Porsche's Mid-Engine 911 RSR Makes Public On Track Debut At Daytona
It Sure Was A Good Looking Racecar But They've Still Got A Lot Of Work To Do.
Last weekend, IMSA held their pre-season test called "The Roar Before The 24". The purpose of this test is to gather baseline data for the upcoming season to help develop a proper balance of performance. It is particularly important to go through this process with regard to brand new cars, but pre-existing chassis will also have made progress in the off-season that IMSA would like to know about, tracking all manner of data. Porsche's new RSR is the only brand new car in the GTLM field, so it's fair to say there was a little extra scrutiny surrounding their car.
In addition to their new car, Porsche also introduced two new GTLM class factory drivers in the form of Laurens Vanthoor and Dirk Werner. The drivers worked well with the team, and all of them had very nice things to say about the new mid-engine placement of their office for the season. While we don't know what Porsche's goals were for the test, likely shaking down the car, familiarizing the drivers with the car and the circuit, and putting in laps rather than setting outright pace, they were ranked last and second-to-last at the end of the test weekend. Granted, The #911 car turned a best time of 1:44.874 on Sunday, which is just half a second off the pace of the leading Ford GT, and just a few tenths slower than their fastest lap in last year's race. While there is still a long row to hoe before the Daytona race proper at the end of the month, if there is any team that can make up that gap, it'd be Porsche.
Daytona has not been good to Porsche in recent years, with engine failures, teammates crashing into each other, and multiple failures. One of the good measures of the new mid-engine car is that it will allow the drivers to be a little more relaxed in their pursuit of ultimate speed, and hopefully reduce the stress on the engines over the course of 24 constant hours. More advanced aero means more corner speed, hopefully fewer gearchanges, hopefully fewer opportunities for something to go wrong. Porsche stormed to the pole position for last year's Daytona race in damp conditions, so if they can find just a few more tenths of a second in the race, it's likely they'll be in with a chance. Of course there are so many variables in a 24 hour race that it's difficult to predict anything, but Porsche has more wins at Daytona than any other manufacturer, so they know how to get the job done.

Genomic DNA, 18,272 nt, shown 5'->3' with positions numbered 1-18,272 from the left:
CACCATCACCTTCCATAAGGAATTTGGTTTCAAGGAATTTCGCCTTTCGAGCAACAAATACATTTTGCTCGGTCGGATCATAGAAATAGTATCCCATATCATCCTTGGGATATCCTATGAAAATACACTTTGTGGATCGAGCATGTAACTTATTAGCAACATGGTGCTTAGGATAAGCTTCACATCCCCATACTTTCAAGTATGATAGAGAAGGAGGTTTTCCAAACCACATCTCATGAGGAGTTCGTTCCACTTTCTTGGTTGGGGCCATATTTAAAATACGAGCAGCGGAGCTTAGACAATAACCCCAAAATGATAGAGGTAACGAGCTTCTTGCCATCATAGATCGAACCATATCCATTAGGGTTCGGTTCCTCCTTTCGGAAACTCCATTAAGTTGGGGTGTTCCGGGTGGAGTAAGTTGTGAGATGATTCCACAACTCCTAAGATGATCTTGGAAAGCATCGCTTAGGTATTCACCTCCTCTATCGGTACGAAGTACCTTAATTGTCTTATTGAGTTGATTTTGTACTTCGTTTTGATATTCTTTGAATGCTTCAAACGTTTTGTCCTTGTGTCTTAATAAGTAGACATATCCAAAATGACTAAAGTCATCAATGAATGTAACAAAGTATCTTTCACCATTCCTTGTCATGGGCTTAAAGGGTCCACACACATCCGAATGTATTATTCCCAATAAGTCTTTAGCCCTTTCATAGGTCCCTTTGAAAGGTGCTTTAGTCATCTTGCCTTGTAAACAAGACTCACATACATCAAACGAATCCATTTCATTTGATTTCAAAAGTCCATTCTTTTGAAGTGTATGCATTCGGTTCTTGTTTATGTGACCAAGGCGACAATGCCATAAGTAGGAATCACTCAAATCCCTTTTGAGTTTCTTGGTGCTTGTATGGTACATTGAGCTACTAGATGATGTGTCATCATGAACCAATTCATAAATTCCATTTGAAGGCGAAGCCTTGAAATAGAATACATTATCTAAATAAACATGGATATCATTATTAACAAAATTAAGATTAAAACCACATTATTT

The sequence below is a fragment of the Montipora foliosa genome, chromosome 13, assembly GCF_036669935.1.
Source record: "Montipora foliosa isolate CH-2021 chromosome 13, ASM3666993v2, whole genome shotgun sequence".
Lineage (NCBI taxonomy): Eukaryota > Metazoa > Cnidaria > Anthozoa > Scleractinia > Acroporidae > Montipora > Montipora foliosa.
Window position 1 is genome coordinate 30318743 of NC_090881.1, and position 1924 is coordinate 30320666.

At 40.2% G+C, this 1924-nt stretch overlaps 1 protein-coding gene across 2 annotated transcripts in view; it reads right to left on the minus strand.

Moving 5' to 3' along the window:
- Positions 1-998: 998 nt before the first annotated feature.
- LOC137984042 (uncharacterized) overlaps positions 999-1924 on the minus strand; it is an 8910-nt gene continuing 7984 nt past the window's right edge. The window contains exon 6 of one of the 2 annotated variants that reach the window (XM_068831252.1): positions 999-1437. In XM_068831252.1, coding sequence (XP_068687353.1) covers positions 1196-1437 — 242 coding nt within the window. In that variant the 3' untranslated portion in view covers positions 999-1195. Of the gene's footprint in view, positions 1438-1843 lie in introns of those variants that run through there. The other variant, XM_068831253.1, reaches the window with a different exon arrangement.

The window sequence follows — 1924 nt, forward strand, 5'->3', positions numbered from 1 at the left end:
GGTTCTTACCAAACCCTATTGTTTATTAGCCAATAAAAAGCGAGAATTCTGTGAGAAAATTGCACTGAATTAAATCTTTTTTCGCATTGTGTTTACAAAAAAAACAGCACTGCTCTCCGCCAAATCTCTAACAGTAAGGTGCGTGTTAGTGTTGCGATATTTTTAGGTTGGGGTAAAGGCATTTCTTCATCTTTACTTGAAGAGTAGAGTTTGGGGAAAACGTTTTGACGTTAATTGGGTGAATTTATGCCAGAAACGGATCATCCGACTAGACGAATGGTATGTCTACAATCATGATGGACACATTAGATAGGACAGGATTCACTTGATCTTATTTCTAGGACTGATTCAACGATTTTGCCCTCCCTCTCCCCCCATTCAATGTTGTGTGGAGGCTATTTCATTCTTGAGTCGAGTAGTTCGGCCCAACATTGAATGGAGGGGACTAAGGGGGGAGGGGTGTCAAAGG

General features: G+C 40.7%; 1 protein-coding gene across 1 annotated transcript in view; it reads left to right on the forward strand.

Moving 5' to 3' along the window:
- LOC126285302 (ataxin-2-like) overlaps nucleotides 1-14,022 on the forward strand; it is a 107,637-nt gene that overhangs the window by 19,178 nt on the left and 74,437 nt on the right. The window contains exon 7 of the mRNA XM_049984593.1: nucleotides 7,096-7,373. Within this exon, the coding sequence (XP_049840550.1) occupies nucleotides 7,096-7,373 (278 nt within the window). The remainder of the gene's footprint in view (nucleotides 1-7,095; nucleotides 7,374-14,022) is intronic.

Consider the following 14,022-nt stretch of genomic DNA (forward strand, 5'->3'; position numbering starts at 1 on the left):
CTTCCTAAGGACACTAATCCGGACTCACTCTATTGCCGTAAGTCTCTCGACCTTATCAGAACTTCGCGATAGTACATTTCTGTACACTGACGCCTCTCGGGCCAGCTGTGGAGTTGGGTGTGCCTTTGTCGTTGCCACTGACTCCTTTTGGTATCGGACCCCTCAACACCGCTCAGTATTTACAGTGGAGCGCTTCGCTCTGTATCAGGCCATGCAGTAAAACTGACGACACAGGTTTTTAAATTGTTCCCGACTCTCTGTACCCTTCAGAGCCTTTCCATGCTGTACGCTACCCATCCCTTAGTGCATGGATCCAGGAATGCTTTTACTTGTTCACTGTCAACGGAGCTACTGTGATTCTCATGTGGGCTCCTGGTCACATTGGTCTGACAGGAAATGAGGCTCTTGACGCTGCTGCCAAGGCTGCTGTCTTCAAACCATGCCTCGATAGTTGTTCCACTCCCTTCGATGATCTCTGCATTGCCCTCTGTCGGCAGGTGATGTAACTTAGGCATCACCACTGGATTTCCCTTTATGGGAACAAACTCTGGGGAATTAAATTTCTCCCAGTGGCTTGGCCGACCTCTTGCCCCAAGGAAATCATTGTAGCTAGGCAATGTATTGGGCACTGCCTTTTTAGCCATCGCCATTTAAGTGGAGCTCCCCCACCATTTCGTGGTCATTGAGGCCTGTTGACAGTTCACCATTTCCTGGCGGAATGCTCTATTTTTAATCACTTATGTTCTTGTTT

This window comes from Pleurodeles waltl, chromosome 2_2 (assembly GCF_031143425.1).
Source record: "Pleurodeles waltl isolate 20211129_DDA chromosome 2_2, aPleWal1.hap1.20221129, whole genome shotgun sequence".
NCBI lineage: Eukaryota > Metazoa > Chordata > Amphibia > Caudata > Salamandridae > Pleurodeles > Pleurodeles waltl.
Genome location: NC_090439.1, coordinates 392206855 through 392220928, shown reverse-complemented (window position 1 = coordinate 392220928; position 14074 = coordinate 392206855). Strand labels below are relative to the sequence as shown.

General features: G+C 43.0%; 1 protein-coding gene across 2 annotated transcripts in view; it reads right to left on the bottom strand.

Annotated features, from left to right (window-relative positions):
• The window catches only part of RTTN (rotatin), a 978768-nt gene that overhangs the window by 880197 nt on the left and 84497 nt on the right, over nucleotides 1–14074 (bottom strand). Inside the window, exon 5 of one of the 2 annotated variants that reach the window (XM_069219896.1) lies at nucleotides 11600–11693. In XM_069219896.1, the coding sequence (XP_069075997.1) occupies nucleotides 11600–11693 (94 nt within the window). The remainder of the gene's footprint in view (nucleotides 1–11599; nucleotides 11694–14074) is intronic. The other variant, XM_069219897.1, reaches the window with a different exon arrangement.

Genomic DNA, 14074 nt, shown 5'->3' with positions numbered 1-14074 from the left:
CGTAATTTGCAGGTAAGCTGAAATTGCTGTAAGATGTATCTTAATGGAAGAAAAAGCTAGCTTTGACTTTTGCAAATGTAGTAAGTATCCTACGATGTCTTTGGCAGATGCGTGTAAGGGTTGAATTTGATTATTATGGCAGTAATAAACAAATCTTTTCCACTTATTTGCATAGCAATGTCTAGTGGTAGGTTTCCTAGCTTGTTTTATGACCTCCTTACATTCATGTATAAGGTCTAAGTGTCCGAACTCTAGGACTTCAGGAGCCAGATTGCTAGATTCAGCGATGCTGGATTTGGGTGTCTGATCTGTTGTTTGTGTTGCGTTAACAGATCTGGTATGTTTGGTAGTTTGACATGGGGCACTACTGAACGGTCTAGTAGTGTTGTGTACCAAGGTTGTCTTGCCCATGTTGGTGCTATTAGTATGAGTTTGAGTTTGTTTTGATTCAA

During the course of the three days, Patrick Pilet, Dirk Werner, and Fred Makowiecki covered 1431km in their #911 car, while teammates Kevin Estre, Laurens Vanthoor, and Richard Lietz managed a distance of 1505km.
Marco Ujhasi, Overall Project Leader GT Works Motorsport:
“The test kilometres that we covered over the last three days in preparation for the race were very important. We managed to tick off all the points we’d scheduled for ourselves and now we have a much better understanding of the car on this racetrack. In addition, we experienced changeable and very diverse track conditions. It was dry and wet, warm and cold – precisely what you need in race preparations to be primed for all eventualities. We feel very well prepared for the race and the premiere of our new 911 RSR. In this respect, these three days in Florida were very successful.”
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